decision fatigue

Luke 21:34: “Be on guard so that your hearts are not weighed down with dissipation and drunkenness and the worries of this life, and that day does not catch you unexpectedly, like a trap.”

The third principle of Kingian Nonviolence is to “attack forces of evil, not people doing evil.” I think its a tactic for loving enemies. People are not evil – every single one of us is created and beloved by the same God – but people sure DO a LOT of evil. Refusing to see anyone as beyond hope is essential in the way of non-violence. Everyone is a potential ally.

This is incredibly hard to put into practice, and, if I’m honest, I am not entirely sold on its efficacy, much less its value. Still, I am trying.

We have been forced into a situation where every one of us is making impossible decisions on a daily basis: Should I protect my kid and family from this novel and deadly virus or should I deprive my kindergartener of her first experience of school? Should I keep my elderly mother locked up in her nursing home for a full year or should I bring her over for a visit and risk exposing her to the thing that will lead to a painful death? Should we shut down our business and leave our employees in the lurch or should we contribute to community spread and have our neighbors’ deaths on our consciences? Should I make my family angry or keep them safe? Should I do my own grocery shopping to lessen the burden of the minimum-wage personal shoppers or should I stay out of the stores so that their exposure is that much lower? Should I leave town to care for my sick parents and expose myself to the virus that is sickening them or should I leave that burden to siblings who are closer? Should I go to the hospital and risk never seeing my loved ones again or should I suffer without medical assistance, at home?

These are just the decisions I’ve been party to; the list is so much longer and so much more complicated.

With that principle of Kingian non-violence in mind, I am trying, mostly unsuccessfully, to remember that the people forced into making these decisions are not evil. Even when we make the riskier decision, we are, at worst, DOING evil and not BEING evil. Most of us, down here at the bottom of the epidemiological food chain, are doing the best with the limited options we’ve been given. I would like to think. I am trying to think. My better angels encourage me to think.

There are larger forces at work that have put us in the position of making these impossible decisions: negligent government, callous leadership, a political system built around wealth and fame instead of corporate well-being, an economy that literally demands human sacrifice in order to function. We are here, on the horns of these dilemmas because our entire American culture is organized around individual rights instead of mutual aid. And the fact that those things have been put into such stark competition and that we Americans have chosen, over and over, again and again, to privilege the individual over the collective: that is evil. It is a powerful, slyly convincing, fatally flawed force of evil.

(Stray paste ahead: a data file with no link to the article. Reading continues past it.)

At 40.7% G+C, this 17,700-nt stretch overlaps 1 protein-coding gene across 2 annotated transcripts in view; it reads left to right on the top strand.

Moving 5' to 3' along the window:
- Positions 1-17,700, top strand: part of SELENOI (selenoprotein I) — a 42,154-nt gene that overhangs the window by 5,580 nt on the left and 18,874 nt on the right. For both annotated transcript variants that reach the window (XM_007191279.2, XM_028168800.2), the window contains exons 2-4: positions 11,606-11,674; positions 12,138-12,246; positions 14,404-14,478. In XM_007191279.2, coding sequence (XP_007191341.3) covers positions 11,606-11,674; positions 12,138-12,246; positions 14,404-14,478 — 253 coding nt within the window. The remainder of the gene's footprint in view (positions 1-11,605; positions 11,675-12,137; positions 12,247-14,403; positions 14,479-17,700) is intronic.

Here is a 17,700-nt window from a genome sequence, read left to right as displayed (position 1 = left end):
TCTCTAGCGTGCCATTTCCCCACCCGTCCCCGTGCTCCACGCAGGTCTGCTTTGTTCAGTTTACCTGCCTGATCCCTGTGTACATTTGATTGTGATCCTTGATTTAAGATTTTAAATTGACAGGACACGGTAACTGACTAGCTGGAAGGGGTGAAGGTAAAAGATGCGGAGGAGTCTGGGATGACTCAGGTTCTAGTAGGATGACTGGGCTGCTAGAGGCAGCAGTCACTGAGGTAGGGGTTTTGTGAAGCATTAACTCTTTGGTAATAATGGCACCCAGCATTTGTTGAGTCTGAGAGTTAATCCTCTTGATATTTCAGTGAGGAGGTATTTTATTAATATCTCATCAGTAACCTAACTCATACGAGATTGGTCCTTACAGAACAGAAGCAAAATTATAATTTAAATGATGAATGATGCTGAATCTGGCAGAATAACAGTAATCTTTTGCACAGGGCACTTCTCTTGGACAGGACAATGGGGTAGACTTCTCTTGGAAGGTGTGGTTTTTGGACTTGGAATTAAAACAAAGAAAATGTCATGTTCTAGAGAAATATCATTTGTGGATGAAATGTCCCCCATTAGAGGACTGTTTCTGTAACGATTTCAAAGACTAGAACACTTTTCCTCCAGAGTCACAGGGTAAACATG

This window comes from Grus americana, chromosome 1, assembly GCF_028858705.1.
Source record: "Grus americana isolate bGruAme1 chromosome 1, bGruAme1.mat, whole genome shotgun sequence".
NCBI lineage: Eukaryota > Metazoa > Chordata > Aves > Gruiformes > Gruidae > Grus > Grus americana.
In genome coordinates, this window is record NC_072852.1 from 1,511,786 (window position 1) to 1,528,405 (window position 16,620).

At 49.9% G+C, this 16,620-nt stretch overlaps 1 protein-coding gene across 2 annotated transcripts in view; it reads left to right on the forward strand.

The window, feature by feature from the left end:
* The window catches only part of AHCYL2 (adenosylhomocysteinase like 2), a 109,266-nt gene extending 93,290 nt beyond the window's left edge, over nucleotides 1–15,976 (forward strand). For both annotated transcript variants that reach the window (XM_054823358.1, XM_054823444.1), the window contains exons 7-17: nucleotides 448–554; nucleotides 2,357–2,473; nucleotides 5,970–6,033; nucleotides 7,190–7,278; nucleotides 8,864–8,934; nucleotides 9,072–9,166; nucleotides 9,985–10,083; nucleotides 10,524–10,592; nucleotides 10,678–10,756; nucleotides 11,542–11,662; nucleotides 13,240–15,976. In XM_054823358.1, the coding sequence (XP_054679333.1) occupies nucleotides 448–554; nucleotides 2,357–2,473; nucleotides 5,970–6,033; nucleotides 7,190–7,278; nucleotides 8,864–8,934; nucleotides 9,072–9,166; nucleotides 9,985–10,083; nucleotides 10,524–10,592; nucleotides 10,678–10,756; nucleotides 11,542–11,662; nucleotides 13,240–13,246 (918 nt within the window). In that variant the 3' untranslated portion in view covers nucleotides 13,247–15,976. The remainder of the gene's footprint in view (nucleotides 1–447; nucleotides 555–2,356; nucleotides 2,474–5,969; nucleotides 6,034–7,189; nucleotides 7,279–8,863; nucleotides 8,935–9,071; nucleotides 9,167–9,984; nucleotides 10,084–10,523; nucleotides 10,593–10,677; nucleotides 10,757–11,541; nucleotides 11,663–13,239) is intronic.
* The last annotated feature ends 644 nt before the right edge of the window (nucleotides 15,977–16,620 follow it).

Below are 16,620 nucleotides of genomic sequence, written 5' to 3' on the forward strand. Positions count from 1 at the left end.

It doesn’t have to be this way. Another world is possible. There are other ways of living and being. The rest of the world *knows* this.

This passage from Luke is another apocalyptic text. Before the verse named as today’s prompt, Jesus says:

“There will be signs in the sun, the moon, and the stars, and on the earth distress among nations confused by the roaring of the sea and the waves. 26 People will faint from fear and foreboding of what is coming upon the world, for the powers of the heavens will be shaken. 27 Then they will see ‘the Son of Man coming in a cloud’ with power and great glory. 28 Now when these things begin to take place, stand up and raise your heads, because your redemption is drawing near.”

Distress, fear, foreboding all around us, and Jesus says: stand up! Raise your heads! Another reality is coming close. Redemption is drawing near.

So, I guess, let’s not get weighed down in the temptation to rail and rage against the people doing evil. Let’s be on guard – not to catch the most recent atrocity (because we won’t be able to miss it), but so that we don’t miss the new world slipping in amidst the chaos. The forces of evil are being defeated, even now. There are glimmers of the shift all around us.

Be on guard so that your hearts are not weighed down with dissipation and drunkenness and the worries of this lifestand up and raise your heads, because your redemption is drawing near.

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